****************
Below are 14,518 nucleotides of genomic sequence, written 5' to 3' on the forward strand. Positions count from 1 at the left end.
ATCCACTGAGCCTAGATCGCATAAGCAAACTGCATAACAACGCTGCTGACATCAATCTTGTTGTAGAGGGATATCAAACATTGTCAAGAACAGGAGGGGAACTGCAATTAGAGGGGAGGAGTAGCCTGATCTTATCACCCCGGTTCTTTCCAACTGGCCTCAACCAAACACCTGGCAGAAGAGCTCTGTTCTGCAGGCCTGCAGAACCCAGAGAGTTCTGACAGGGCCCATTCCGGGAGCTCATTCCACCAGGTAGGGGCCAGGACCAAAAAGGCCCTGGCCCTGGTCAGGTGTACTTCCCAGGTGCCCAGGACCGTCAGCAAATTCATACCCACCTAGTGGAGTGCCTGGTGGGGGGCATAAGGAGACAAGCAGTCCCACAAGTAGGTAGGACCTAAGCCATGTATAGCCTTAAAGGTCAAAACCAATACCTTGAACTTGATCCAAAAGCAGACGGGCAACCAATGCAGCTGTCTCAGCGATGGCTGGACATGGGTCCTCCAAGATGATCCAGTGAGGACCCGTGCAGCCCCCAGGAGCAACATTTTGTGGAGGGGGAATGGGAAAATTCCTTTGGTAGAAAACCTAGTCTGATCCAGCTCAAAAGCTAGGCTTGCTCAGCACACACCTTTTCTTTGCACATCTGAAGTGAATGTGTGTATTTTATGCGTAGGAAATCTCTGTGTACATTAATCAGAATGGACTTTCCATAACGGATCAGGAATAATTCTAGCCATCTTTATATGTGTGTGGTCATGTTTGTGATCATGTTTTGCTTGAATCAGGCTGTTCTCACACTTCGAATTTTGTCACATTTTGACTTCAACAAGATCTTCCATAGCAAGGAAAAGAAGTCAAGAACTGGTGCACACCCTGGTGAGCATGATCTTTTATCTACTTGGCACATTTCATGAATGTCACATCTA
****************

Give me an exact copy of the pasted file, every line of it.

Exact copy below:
Below are 14,518 nucleotides of genomic sequence, written 5' to 3' on the forward strand. Positions count from 1 at the left end.
ATCCACTGAGCCTAGATCGCATAAGCAAACTGCATAACAACGCTGCTGACATCAATCTTGTTGTAGAGGGATATCAAACATTGTCAAGAACAGGAGGGGAACTGCAATTAGAGGGGAGGAGTAGCCTGATCTTATCACCCCGGTTCTTTCCAACTGGCCTCAACCAAACACCTGGCAGAAGAGCTCTGTTCTGCAGGCCTGCAGAACCCAGAGAGTTCTGACAGGGCCCATTCCGGGAGCTCATTCCACCAGGTAGGGGCCAGGACCAAAAAGGCCCTGGCCCTGGTCAGGTGTACTTCCCAGGTGCCCAGGACCGTCAGCAAATTCATACCCACCTAGTGGAGTGCCTGGTGGGGGGCATAAGGAGACAAGCAGTCCCACAAGTAGGTAGGACCTAAGCCATGTATAGCCTTAAAGGTCAAAACCAATACCTTGAACTTGATCCAAAAGCAGACGGGCAACCAATGCAGCTGTCTCAGCGATGGCTGGACATGGGTCCTCCAAGATGATCCAGTGAGGACCCGTGCAGCCCCCAGGAGCAACATTTTGTGGAGGGGGAATGGGAAAATTCCTTTGGTAGAAAACCTAGTCTGATCCAGCTCAAAAGCTAGGCTTGCTCAGCACACACCTTTTCTTTGCACATCTGAAGTGAATGTGTGTATTTTATGCGTAGGAAATCTCTGTGTACATTAATCAGAATGGACTTTCCATAACGGATCAGGAATAATTCTAGCCATCTTTATATGTGTGTGGTCATGTTTGTGATCATGTTTTGCTTGAATCAGGCTGTTCTCACACTTCGAATTTTGTCACATTTTGACTTCAACAAGATCTTCCATAGCAAGGAAAAGAAGTCAAGAACTGGTGCACACCCTGGTGAGCATGATCTTTTATCTACTTGGCACATTTCATGAATGTCACATCTA